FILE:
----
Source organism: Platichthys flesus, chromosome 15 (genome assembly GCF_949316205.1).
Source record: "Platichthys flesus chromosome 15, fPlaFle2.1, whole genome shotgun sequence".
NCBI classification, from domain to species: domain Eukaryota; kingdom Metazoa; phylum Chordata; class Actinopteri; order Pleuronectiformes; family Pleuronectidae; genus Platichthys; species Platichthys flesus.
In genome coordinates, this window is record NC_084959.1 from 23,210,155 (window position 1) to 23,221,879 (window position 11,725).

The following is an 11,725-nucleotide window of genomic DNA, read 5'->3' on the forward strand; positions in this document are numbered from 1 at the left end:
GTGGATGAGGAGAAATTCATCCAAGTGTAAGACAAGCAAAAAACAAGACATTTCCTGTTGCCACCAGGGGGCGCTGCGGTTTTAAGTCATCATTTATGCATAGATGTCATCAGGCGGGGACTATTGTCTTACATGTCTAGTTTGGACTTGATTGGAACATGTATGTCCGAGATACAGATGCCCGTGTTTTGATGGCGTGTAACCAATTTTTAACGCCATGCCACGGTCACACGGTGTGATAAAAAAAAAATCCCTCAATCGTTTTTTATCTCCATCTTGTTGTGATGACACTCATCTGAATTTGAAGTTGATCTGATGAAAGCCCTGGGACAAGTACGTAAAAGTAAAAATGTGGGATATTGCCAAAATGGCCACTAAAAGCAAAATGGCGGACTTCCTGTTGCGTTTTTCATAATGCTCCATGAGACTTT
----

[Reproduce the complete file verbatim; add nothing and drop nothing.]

Source organism: Platichthys flesus, chromosome 15 (genome assembly GCF_949316205.1).
Source record: "Platichthys flesus chromosome 15, fPlaFle2.1, whole genome shotgun sequence".
NCBI classification, from domain to species: domain Eukaryota; kingdom Metazoa; phylum Chordata; class Actinopteri; order Pleuronectiformes; family Pleuronectidae; genus Platichthys; species Platichthys flesus.
In genome coordinates, this window is record NC_084959.1 from 23,210,155 (window position 1) to 23,221,879 (window position 11,725).

The following is an 11,725-nucleotide window of genomic DNA, read 5'->3' on the forward strand; positions in this document are numbered from 1 at the left end:
GTGGATGAGGAGAAATTCATCCAAGTGTAAGACAAGCAAAAAACAAGACATTTCCTGTTGCCACCAGGGGGCGCTGCGGTTTTAAGTCATCATTTATGCATAGATGTCATCAGGCGGGGACTATTGTCTTACATGTCTAGTTTGGACTTGATTGGAACATGTATGTCCGAGATACAGATGCCCGTGTTTTGATGGCGTGTAACCAATTTTTAACGCCATGCCACGGTCACACGGTGTGATAAAAAAAAAATCCCTCAATCGTTTTTTATCTCCATCTTGTTGTGATGACACTCATCTGAATTTGAAGTTGATCTGATGAAAGCCCTGGGACAAGTACGTAAAAGTAAAAATGTGGGATATTGCCAAAATGGCCACTAAAAGCAAAATGGCGGACTTCCTGTTGCGTTTTTCATAATGCTCCATGAGACTTT